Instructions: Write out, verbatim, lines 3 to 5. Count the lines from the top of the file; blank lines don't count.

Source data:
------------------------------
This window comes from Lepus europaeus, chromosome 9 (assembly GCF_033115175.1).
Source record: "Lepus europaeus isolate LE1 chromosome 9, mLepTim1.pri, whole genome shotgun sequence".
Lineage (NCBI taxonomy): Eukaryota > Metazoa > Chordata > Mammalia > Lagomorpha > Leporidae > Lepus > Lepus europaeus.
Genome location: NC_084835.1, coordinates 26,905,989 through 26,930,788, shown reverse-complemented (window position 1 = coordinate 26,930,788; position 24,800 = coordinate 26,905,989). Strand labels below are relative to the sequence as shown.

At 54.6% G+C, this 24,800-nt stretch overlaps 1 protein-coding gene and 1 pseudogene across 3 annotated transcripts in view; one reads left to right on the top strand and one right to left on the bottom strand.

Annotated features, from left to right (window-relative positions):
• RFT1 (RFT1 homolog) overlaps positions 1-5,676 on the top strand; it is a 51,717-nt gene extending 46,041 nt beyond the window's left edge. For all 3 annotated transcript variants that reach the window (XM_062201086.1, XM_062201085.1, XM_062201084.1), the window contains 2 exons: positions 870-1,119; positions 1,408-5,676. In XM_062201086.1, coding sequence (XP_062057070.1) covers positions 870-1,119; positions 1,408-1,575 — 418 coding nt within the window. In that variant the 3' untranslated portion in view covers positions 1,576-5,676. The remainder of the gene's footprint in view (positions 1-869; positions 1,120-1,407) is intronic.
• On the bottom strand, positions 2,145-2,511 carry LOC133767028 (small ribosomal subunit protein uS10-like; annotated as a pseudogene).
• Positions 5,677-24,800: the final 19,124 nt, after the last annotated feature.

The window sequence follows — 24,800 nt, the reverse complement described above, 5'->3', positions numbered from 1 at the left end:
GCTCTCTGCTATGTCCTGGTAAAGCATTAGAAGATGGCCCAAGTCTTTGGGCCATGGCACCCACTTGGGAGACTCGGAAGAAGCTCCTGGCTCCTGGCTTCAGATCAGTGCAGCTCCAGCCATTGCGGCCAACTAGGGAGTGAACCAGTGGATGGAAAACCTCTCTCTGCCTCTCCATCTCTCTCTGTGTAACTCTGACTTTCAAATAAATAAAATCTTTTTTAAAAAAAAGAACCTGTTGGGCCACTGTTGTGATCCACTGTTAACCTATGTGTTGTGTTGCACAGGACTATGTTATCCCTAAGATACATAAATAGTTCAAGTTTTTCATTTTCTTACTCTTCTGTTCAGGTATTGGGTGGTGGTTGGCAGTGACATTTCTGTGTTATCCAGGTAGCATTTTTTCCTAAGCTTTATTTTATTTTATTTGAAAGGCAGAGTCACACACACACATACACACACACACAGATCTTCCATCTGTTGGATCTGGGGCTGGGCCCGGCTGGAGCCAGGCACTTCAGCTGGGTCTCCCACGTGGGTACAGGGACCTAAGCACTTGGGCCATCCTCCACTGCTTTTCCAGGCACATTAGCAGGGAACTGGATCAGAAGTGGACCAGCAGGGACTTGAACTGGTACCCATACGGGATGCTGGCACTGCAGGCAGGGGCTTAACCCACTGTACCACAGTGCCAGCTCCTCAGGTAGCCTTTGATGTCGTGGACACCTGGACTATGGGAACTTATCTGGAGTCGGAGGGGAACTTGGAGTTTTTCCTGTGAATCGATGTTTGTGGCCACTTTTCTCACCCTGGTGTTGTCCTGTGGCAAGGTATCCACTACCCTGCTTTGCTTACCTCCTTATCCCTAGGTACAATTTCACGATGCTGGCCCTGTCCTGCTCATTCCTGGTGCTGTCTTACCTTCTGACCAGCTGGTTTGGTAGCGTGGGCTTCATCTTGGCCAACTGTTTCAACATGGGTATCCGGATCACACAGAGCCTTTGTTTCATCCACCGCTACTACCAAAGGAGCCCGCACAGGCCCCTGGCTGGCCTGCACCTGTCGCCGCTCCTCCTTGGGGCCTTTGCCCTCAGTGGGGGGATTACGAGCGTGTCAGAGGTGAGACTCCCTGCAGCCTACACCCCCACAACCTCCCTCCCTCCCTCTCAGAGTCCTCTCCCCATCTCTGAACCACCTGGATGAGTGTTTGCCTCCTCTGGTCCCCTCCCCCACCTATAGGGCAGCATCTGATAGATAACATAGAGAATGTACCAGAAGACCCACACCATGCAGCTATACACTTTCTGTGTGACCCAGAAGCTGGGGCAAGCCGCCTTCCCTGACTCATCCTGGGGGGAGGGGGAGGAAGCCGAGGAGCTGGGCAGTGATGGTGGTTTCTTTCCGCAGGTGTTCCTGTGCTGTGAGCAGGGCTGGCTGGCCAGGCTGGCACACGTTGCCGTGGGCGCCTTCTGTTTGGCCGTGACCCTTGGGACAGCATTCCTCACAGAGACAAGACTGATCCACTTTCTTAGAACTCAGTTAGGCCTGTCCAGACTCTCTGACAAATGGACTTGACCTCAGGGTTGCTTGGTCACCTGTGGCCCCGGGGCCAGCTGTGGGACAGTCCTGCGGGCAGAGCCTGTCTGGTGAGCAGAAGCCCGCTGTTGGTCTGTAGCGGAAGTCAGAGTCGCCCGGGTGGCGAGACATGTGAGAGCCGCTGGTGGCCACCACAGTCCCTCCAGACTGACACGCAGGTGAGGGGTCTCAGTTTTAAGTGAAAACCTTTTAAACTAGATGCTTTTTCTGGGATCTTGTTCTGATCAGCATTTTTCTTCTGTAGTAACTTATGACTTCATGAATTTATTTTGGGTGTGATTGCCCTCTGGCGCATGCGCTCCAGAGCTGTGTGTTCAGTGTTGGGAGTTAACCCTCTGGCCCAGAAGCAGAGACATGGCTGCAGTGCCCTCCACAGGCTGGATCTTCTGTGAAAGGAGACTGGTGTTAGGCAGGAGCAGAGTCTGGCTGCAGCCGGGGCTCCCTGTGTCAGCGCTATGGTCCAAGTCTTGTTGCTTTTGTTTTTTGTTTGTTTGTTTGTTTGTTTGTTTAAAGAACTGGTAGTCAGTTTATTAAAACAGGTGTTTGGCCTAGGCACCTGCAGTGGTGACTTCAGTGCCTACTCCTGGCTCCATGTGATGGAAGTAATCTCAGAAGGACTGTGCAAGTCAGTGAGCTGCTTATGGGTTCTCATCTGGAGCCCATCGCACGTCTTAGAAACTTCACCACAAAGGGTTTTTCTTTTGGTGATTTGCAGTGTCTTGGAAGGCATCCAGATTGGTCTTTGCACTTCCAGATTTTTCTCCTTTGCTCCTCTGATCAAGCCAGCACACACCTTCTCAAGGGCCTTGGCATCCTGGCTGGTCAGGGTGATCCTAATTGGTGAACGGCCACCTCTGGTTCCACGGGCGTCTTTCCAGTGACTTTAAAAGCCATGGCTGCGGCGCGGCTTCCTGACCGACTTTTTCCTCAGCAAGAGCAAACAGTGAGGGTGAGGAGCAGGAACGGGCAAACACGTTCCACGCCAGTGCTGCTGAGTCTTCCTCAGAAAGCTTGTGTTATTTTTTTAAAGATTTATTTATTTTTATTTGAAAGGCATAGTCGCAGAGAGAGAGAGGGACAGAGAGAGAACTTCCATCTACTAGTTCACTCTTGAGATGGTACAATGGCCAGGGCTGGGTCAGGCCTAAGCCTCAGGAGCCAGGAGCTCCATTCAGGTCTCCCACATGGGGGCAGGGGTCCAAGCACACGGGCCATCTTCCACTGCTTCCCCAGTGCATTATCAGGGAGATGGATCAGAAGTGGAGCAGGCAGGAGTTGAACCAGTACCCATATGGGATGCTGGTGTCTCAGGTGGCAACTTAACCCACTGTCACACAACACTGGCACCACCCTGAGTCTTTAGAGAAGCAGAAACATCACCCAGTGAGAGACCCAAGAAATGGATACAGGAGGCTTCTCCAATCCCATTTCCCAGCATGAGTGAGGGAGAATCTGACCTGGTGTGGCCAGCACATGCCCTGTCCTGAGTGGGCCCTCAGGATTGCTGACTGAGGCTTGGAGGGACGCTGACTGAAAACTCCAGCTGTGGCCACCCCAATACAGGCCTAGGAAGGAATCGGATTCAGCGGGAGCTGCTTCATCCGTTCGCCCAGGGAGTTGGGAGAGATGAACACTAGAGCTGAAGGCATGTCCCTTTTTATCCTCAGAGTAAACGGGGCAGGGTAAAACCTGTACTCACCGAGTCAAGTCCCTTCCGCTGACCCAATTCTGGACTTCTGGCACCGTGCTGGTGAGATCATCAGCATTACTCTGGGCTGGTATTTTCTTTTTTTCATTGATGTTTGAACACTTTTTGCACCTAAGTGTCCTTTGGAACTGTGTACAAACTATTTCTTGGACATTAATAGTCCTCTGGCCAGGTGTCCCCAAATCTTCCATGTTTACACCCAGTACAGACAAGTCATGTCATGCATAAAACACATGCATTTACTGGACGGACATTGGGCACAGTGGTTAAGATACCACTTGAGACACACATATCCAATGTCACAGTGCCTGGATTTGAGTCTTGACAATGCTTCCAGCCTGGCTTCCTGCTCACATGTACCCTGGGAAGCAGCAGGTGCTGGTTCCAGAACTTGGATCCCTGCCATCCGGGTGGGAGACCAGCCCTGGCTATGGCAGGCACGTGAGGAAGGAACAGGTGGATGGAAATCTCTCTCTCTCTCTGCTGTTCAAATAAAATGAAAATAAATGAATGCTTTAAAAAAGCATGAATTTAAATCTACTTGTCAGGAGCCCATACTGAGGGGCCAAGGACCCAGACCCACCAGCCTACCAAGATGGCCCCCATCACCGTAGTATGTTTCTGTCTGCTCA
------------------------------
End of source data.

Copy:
Lineage (NCBI taxonomy): Eukaryota > Metazoa > Chordata > Mammalia > Lagomorpha > Leporidae > Lepus > Lepus europaeus.
Genome location: NC_084835.1, coordinates 26,905,989 through 26,930,788, shown reverse-complemented (window position 1 = coordinate 26,930,788; position 24,800 = coordinate 26,905,989). Strand labels below are relative to the sequence as shown.

At 54.6% G+C, this 24,800-nt stretch overlaps 1 protein-coding gene and 1 pseudogene across 3 annotated transcripts in view; one reads left to right on the top strand and one right to left on the bottom strand.